- Companies are buying raw and intermediate goods at a record pace, which we believe will influence economic growth in 2022.
- A slowdown or a reversal in inventory building is likely to ease price pressures in the global economy.
- As the Fed and other central banks tighten monetary policy and inflation starts to slow, calls for further rate hikes might abate.
One of the risks we might face this year is excessive inventory building relative to final consumption. Companies seem to be accumulating raw and intermediate goods at an unprecedented pace, expecting strong demand and supply insufficiency. That said, this precautionary stockpiling in some sectors or countries will likely come to an end this year, muddling the underlying growth story.
Electronics and supply chain crises
Many companies are either ordering goods in advance or preparing for future supply bottlenecks. This has kept the “new orders” indicators high while exacerbating transportation, logistics, and other operational issues. While it has not been easy to pinpoint which goods or sectors have driven the buying surge in input materials, several sector and country purchasing managers’ indexes (PMIs) provide insight.
Shortages of some electronic components are well known. However, several global electronics PMIs indicate a varying degree of inventory building across electronics subsectors. Electronic equipment PMIs suggest stocks of finished products are low relative to historical levels. At the same time, stocks of input materials have accelerated, while new orders have slowed since the second quarter of 2021.
Companies are stockpiling inputs even as new orders are falling
(IHS Markit Global Electronics Purchasing Managers’ Index)
Source: IHS Markit, as of December 31, 2021.
Within the electronic computing equipment subsector, the pace of input material stocking has slowed since the summer of 2021. New orders have also decelerated. Meanwhile, electronic consumer equipment orders have fallen since the second quarter of 2021. Still, producers accelerated their purchases of raw and intermediate goods as finished product inventories dropped in the summer.
Similarly, electronic communications equipment new orders have slowed, and stocks of input materials have risen. But, in this subsector, the stocks of finished goods also increased. This subsector is likely to slow before electronic computing and consumer equipment. All subsectors have purchased input materials at a rapid pace even as orders slowed, although the inventories of finished products show greater variation.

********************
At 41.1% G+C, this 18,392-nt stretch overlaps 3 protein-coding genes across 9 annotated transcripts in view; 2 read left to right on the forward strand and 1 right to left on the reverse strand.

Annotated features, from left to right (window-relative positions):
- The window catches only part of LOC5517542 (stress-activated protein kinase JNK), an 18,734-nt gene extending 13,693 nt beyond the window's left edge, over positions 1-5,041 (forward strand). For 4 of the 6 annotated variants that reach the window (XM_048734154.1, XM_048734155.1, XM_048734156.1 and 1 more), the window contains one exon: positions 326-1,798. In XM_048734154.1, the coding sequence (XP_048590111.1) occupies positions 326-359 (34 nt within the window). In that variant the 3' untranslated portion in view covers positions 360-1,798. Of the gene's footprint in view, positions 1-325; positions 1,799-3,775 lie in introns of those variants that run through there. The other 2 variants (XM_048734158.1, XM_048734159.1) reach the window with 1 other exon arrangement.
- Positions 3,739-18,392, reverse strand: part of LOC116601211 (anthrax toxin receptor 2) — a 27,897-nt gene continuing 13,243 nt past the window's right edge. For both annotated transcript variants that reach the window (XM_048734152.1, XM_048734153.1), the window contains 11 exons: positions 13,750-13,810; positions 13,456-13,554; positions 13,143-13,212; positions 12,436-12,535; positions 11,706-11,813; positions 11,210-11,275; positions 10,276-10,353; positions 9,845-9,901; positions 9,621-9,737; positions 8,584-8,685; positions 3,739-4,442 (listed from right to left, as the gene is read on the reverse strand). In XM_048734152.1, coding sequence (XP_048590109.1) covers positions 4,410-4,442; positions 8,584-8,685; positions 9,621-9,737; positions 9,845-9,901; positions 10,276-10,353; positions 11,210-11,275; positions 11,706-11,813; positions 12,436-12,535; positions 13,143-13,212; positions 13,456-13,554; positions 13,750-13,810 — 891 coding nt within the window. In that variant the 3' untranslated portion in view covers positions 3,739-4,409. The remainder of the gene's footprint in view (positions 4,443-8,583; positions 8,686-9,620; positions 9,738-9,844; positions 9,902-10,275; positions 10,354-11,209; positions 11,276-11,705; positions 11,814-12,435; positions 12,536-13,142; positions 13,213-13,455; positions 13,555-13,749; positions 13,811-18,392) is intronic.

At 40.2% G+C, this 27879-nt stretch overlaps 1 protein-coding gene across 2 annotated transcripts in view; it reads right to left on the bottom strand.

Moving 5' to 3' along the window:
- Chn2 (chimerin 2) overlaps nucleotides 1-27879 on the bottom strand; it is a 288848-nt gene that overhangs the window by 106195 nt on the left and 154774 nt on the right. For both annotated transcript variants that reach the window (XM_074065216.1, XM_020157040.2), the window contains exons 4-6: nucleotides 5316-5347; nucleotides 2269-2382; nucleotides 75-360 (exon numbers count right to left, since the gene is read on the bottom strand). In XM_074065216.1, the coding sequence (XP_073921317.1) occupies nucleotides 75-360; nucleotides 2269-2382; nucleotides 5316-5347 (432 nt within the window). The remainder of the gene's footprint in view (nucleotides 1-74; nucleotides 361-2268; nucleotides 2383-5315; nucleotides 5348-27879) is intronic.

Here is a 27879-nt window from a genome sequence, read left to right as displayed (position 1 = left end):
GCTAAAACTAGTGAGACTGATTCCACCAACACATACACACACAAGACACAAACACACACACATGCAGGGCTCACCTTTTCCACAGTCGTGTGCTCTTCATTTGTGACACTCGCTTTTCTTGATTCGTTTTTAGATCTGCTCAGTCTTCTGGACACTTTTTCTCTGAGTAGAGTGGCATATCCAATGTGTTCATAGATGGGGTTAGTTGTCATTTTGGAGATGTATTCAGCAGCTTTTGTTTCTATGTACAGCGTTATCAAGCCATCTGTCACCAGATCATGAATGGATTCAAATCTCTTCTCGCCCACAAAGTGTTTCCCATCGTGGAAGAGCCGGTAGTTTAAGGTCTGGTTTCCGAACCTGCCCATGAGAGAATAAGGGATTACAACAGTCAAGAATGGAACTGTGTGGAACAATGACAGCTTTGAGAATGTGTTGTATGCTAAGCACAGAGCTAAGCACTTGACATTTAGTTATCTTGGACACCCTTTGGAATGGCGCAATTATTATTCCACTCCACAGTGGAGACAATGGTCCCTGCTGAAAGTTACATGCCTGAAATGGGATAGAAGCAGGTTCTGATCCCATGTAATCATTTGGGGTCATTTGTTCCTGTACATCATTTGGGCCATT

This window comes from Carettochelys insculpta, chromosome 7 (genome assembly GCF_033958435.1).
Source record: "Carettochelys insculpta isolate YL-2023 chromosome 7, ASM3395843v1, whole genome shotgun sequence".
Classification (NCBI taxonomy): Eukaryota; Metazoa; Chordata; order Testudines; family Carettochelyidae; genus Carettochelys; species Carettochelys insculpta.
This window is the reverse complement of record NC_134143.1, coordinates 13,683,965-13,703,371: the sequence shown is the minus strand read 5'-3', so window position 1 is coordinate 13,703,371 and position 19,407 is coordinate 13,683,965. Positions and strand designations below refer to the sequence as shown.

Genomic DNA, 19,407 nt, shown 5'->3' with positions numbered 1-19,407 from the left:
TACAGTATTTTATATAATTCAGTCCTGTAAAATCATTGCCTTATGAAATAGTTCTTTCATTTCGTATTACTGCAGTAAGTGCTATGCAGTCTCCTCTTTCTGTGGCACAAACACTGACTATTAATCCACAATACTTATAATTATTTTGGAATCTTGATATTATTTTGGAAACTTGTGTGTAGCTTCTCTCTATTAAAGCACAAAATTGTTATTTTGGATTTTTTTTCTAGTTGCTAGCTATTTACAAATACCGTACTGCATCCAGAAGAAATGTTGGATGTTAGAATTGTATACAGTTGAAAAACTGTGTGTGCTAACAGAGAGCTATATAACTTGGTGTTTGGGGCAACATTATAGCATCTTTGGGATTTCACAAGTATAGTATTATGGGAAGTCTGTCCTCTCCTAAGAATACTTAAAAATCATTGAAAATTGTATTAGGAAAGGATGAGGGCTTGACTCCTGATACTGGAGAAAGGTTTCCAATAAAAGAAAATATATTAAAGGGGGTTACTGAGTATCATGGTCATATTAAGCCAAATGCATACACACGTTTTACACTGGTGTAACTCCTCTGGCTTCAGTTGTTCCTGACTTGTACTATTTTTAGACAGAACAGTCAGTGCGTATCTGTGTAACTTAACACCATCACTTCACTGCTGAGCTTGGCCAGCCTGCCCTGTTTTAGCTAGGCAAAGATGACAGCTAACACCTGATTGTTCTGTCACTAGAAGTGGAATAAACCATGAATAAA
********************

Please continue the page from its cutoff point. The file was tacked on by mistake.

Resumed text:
Inventory accumulation rates differ among countries
The degree of stockpiling varies across counties. Data from the United Kingdom is illuminating since precautionary stocking is not a new phenomenon in the country. The U.K. has experienced several periods of Brexit‐related uncertainty over the past few years. Ahead of each key Brexit deadline, firms stocked goods, fearing shortages. Once the risk receded, firms destocked, slowing overall production. The uncertainty caused by the Covid-19 pandemic appears to have encouraged British firms — once again — to stockpile production goods. That said, stock building is starting to slow amid a decline in orders and an increase in finished product inventories.
In the eurozone, stocks of input materials have grown at an unprecedented pace, while stocks of finished goods seem to have normalized. New orders have slowed. A further drop in orders (which is likely given the evolving nature of the pandemic in Europe) or a break from purchasing input materials can quickly decelerate activity in the area. The euro area appears to be the most advanced in inventory accumulation and, hence, the most vulnerable to shifts in orders and sentiment.
Japan was reported to be at the epicenter of supply shortages because of the dearth of electronic components needed for auto production. Nevertheless, Japanese firms seem to have accumulated enough inventories both in production goods and finished products. The order growth gradually slowed since the second quarter of 2021, and in December, producers started decelerating the pace of inventory accumulation.
Economic growth and central banks
Growth typically slows when new orders, reflecting final demand, drop. This atypical inventory cycle in a Covid world has been adding to growth uncertainty. Even if supply disruptions do not ease, at some point in 2022, firms will get comfortable with the stocks of goods purchased and will reduce orders of production goods. The associated decline in “new orders” will lower growth temporarily. The good news is that inventory cycles per se do not cause recessions. But a new orders-led slowdown, tighter monetary policy stance, and other volatility may lead to talk about recession.
Inventory building is based on expectations that household consumption will continue to be strong in 2022. A slowdown in final demand can exacerbate the inventory and the associated manufacturing cycles. So far, final demand has been strong but off its highs.
As life continues to normalize, we foresee that growth in final demand will slow. Households might be able to maintain high consumption levels, but if there are expectations for even stronger demand, any decline in spending can exacerbate the impact of precautionary inventory building. A slowdown or a reversal in inventory building will ease price pressures in the global economy. As the Federal Reserve and other central banks tighten monetary policy — and inflation starts to slow — we expect market calls for further tightening to abate.